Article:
US combat troops to start leaving Iraq in October: Iraqi MP

US combat troops to start leaving Iraq in October, Iraqi MP says
2 min read
16 September, 2021
Though combat troops are to leave Iraq by the end of 2021, some military personnel will remain in the country to train and advise local forces, MP Badr Al-Zayadi said.
The US invaded Iraq back in 2003 [Getty]

US combat troops will start leaving Iraq from early next month, an Iraqi lawmaker on parliament's Security and Defence Committee has told The New Arab's Arabic-language sister site.

The withdrawal will take place in stages, and is based on the deal Washington and Baghdad reached on the matter in July, Badr Al-Zayadi told Al-Araby Al-Jadeed.

"On this coming 1 January, no American combat troops will be present [in Iraq]," Al-Zayadi said.

The US will continue conducting airstrikes on Iraq as part of the international coalition against the Islamic State (IS) group, the lawmaker said.

Washington will also continue to train and advise the Iraqi forces.

There are 2,500 American soldiers in Iraq at present. It was not immediately clear how many will remain in the training and advisory roles.

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Al-Zayadi said that the American forces will take their weaponry and equipment with them, to bases in Arab Gulf states."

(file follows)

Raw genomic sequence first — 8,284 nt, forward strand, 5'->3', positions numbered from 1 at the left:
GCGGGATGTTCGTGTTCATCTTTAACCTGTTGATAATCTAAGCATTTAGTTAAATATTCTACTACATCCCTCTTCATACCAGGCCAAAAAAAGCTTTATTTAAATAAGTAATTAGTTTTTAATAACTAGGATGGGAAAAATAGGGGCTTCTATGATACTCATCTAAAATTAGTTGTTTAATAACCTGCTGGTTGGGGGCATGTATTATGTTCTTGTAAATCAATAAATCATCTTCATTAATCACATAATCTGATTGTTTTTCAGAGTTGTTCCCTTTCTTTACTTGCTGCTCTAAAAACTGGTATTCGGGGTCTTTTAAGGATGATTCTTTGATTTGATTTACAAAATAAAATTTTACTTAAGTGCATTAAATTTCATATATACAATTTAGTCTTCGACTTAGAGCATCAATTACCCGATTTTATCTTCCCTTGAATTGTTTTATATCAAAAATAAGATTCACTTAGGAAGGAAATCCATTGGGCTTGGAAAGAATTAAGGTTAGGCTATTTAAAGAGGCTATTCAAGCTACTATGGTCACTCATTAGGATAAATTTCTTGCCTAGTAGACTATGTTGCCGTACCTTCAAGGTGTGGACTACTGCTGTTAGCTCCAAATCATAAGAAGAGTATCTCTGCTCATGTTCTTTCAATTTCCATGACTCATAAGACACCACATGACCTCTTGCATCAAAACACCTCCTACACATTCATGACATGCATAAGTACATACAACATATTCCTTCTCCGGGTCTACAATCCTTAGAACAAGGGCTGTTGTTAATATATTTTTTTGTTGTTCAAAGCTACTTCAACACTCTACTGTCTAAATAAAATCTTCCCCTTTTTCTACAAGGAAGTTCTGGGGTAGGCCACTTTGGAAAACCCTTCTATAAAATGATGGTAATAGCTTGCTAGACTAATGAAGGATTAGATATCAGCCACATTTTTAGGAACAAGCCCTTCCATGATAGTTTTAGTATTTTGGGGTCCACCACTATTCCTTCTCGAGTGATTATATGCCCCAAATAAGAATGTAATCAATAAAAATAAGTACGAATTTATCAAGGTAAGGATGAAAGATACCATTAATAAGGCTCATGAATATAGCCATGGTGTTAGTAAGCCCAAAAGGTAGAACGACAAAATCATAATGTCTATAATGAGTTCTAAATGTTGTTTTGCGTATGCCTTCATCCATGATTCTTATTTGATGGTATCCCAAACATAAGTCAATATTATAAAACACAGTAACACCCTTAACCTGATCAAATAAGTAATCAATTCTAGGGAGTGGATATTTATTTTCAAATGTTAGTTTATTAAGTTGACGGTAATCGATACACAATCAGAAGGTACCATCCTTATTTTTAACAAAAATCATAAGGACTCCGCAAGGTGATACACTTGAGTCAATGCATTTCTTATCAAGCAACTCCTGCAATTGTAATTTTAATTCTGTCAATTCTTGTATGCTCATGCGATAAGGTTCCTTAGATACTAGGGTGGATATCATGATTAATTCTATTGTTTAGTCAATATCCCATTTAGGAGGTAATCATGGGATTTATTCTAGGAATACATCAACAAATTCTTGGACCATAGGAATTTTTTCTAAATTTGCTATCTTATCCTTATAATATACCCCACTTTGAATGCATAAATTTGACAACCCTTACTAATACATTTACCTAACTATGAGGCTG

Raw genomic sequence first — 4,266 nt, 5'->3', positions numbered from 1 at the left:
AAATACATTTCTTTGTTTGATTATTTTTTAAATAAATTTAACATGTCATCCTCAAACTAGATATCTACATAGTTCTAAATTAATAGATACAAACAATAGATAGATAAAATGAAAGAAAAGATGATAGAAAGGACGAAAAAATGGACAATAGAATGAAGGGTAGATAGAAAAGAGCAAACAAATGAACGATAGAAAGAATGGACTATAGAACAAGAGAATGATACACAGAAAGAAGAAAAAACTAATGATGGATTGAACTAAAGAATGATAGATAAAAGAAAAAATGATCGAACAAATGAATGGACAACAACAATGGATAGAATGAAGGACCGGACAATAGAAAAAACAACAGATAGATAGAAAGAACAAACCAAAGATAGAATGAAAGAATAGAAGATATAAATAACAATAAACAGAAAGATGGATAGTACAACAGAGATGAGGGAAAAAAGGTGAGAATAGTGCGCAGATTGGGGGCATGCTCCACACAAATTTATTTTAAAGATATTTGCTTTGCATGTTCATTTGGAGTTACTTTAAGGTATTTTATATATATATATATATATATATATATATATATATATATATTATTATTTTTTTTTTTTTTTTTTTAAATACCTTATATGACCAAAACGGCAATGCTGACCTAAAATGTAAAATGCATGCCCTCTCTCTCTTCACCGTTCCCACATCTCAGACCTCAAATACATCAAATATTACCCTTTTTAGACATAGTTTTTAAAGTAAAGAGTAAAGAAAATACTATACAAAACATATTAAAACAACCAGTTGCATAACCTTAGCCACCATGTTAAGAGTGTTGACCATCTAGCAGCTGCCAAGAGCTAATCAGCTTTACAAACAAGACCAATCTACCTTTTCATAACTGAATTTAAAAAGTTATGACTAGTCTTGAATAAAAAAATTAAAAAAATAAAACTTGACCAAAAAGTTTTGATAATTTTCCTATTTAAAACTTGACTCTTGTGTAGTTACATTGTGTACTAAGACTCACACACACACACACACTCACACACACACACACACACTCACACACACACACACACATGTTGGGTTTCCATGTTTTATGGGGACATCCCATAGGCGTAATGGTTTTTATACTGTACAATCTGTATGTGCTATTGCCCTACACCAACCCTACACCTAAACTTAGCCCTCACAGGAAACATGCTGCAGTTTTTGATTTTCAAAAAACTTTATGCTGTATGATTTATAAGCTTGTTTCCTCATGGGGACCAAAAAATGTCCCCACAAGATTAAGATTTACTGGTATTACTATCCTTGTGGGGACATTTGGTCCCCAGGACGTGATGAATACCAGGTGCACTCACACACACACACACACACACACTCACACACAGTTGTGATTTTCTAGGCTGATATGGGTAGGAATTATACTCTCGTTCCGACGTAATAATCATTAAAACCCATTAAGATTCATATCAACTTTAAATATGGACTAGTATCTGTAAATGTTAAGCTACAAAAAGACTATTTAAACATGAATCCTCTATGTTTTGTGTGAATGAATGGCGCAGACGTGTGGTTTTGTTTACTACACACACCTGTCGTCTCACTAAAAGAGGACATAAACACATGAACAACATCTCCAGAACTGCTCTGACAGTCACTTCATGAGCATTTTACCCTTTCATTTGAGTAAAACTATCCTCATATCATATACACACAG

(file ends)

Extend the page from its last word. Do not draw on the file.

However, an Iraqi general told Al-Araby Al-Jadeed that the Americans would "leave some of the important equipment that they used as a gift and a support for Iraq."

The general said some of the equipment would go to some units of the Peshmerga, which are the armed forces in Iraqi Kurdistan.

He cast doubt on the timeline Al-Zayadi gave for the withdrawal, saying that "the issue is shrouded in secrecy and high security precautions from the American forces."

He said the Harir base in Erbil, Ain Al-Asad base in Anbar, and Camp Victory in Baghdad would remain primary locations for US-led coalition troops.

Despite anxieties that a US withdrawal will mean a resurgence of IS or a further rise in the influence of pro-Iran militias, Mohammed Al-Sihoud of the State of Law political coalition told Al-Araby Al-Jadeed that Iraq has grown "much stronger".

"The situation in Iraq nowadays is not like the situation in 2014, when the Islamic State group stormed the borders and seized control of provinces and cities, because of political problems and security failures... the need for foreign forces is no longer the same as in the past."

The US invaded Iraq in 2003, with combat troops remaining in the country for eight years. Baghdad invited them back to the country in 2014, when IS swept through swathes of the country.